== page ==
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Acts 2 38 and Miraculous Works 2

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Acts 2:38 and Miraculous Works – 2

  A previous article set forth the differing schools of thought on the last phrase in Acts 2:38 regarding the “gift of the Holy Spirit.” While some brethren see this as proof that miraculous powers were given to all who were baptized on that day, we disagree and argue instead that the gift of the Holy Spirit is actually salvation and its accompanying blessings. We showed sufficiently last week that the immediate context of Acts 2:36-38 centers on an awareness of the guilt of sin and the escape from it – not a desire to work miracles.

  The people at Pentecost responded to the Gospel message because they were guilty and they knew it. What they sought was salvation, not the power to work miracles. In fact, we would seriously question their motives if they responded to the gospel commands for the purpose of gaining such power. No, these new brethren knew fully that the gift of the Holy Spirit was salvation.  But now let us look at evidence from Scripture that argues against the common reception of miraculous powers.

  We have contended that the apostles alone were enabled to work miracles at Pentecost. While some Christians were certainly given that power later, the initial gift was only to the apostles. If the “gift of the Holy Spirit” was given to all Christians at Pentecost, isn’t it interesting that there is no Biblical record of any of them doing any miracles? It isn’t until Acts 6:8 that we find a non-apostle performing a miracle and then only after apostolic intervention. Stephen is said to perform “great wonders and signs among the people” (Acts 6:8). Although we have no concrete way of pinpointing how much time has elapsed since Pentecost, it is likely significant as a controversy had grown within the young church (Acts 6:1).  It is also noteworthy that the Bible says he did the miracles after the apostles had “laid their hands on them and prayed” (Acts 6:6). Later, Simon would correctly observe that “the Spirit was bestowed through the laying on of the apostles hands” (Acts 8:18). Hence we may conclude that after Pentecost, the first non-apostolic miracle was done only after the apostles granted that Christian the power. While one could argue that the apostles laid hands on everyone they baptized at Pentecost, the Bible’s silence is deafening on the working of miracles by these new Christians.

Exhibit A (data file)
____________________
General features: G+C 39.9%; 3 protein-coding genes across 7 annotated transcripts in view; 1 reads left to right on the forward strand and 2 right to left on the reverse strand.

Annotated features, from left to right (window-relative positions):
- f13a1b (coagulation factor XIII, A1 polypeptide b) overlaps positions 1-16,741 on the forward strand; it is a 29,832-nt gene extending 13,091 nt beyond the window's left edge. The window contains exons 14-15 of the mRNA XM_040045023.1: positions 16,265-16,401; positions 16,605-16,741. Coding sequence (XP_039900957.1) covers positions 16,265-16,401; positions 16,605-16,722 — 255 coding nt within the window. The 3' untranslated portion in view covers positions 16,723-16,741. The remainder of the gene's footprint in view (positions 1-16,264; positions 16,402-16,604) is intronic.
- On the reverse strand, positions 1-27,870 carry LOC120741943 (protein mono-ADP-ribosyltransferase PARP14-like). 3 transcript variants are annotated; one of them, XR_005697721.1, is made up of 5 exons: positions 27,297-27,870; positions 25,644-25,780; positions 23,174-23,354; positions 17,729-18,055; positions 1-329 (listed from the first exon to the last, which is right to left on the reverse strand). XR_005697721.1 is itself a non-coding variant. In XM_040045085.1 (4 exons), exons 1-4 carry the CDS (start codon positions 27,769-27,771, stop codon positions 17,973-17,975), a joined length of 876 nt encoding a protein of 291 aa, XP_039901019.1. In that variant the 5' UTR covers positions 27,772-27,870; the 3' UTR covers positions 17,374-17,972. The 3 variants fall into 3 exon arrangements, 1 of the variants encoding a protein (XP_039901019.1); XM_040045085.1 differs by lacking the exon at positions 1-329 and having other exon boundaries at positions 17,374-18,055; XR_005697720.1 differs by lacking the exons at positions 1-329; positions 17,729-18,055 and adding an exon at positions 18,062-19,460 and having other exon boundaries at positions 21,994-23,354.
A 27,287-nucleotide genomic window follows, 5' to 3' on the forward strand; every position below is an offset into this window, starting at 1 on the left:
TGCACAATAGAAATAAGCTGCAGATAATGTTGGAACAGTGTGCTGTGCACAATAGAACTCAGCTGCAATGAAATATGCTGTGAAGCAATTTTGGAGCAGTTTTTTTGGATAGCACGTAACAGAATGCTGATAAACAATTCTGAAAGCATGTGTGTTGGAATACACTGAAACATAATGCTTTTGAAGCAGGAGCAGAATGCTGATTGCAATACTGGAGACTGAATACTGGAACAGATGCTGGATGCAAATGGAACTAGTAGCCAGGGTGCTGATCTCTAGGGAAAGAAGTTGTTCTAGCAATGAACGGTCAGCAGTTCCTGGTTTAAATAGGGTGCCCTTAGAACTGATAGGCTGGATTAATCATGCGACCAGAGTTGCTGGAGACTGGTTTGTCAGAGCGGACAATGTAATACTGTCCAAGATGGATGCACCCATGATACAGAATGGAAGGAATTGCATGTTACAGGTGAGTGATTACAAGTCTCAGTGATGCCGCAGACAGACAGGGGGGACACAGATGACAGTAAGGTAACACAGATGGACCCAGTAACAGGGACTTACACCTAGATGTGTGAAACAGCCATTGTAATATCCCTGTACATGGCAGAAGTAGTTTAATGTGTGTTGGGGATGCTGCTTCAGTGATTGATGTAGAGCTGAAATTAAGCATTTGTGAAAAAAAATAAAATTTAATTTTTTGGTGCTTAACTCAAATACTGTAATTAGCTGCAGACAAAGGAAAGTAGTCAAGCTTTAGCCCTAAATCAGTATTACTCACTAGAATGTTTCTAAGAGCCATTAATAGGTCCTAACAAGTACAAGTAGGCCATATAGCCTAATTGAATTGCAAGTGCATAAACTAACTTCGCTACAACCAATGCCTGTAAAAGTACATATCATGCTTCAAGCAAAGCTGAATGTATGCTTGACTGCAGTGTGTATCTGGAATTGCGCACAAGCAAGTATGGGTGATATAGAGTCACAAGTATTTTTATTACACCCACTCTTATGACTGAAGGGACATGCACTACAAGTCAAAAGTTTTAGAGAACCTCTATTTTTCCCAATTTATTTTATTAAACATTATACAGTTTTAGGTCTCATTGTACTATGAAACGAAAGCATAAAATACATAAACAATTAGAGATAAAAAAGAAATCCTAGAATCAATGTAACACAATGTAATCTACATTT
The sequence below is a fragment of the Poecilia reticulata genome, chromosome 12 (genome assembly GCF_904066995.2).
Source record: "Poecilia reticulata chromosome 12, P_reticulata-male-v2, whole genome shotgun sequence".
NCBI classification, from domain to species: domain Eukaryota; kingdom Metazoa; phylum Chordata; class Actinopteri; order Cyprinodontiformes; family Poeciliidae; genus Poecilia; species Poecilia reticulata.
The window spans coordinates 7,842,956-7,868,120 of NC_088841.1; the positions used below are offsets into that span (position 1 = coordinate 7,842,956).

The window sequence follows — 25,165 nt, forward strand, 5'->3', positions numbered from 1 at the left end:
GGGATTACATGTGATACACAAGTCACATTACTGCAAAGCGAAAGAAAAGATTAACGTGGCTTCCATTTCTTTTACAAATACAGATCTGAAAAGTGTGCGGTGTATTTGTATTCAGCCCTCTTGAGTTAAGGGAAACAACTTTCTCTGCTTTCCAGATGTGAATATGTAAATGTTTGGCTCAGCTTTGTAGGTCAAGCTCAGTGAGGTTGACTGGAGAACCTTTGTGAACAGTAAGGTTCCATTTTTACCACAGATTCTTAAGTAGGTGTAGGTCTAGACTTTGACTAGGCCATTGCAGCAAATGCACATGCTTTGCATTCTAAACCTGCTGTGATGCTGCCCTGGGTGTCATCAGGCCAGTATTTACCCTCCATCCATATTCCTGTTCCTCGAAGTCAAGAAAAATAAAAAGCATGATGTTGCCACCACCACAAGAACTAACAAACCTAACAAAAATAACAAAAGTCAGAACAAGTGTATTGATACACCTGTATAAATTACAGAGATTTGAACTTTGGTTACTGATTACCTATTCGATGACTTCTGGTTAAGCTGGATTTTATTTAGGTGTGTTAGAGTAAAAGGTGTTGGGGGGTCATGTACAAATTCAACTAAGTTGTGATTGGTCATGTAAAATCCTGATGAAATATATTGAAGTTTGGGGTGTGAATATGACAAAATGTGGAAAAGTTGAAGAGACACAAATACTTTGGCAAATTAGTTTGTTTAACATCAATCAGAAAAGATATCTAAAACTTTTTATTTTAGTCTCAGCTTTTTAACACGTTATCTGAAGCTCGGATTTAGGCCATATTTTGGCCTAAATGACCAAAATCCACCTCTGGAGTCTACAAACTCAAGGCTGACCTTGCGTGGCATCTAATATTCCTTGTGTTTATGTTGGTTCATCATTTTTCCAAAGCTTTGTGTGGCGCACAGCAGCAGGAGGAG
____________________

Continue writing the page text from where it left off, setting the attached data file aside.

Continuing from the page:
Proponents of this idea face another challenge from Acts 2:39, the very next verse uttered in the same context as that of the phrase under consideration. “For the promise is for you and your children and for all you are far off, as many as the Lord our God will call to himself.”  The underlying Greek text makes plain that this promise is an on-going promise, not otherwise limited to Pentecost. This promise is made to the present generation and at least to the generation that would follow it. Even more staggering is the thought that those who are “far off” are the Gentiles who receive the Gospel message in Acts 10. So let us ask what promise does Peter have in mind? It seems obvious to this writer that the promise lies in verse 38, “you will receive the gift of the Holy Spirit.” In other words, if the 3,000 received miraculous gifts on this occasion, then everyone after them received the gift of miracle working too for that was the inspired apostolic promise. Those who believe that the gift of the Holy Spirit is miraculous power do not teach that themselves and would argue vehemently against such, but it does appear to be the natural, though unintended, progression of their position.

Bryant Evans

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